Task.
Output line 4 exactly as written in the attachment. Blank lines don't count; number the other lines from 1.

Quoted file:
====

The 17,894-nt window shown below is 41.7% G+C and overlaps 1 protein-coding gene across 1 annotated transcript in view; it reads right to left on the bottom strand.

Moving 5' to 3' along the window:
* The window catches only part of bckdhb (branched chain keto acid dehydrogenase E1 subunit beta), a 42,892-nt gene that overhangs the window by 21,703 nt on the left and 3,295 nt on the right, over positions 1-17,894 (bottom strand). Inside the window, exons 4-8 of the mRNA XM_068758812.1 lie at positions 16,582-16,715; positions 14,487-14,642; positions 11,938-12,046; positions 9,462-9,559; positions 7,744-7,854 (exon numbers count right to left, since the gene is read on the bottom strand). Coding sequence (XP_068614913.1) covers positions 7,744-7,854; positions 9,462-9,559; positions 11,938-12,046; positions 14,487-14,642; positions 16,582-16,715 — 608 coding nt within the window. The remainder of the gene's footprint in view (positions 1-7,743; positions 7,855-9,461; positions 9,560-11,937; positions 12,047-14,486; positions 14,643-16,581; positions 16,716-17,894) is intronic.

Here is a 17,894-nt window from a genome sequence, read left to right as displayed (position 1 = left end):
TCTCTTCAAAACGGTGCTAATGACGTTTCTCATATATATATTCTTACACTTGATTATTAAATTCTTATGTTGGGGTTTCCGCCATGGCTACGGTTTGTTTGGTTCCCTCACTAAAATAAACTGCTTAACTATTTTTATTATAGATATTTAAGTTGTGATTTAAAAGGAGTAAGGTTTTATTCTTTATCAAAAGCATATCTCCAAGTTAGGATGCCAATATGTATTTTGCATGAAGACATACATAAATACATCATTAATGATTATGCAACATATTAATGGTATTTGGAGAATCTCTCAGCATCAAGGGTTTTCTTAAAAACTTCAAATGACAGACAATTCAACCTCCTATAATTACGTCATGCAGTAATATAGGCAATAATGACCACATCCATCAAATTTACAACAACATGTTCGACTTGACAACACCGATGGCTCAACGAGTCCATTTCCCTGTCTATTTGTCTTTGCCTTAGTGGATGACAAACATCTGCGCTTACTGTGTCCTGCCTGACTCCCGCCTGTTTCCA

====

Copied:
Here is a 17,894-nt window from a genome sequence, read left to right as displayed (position 1 = left end):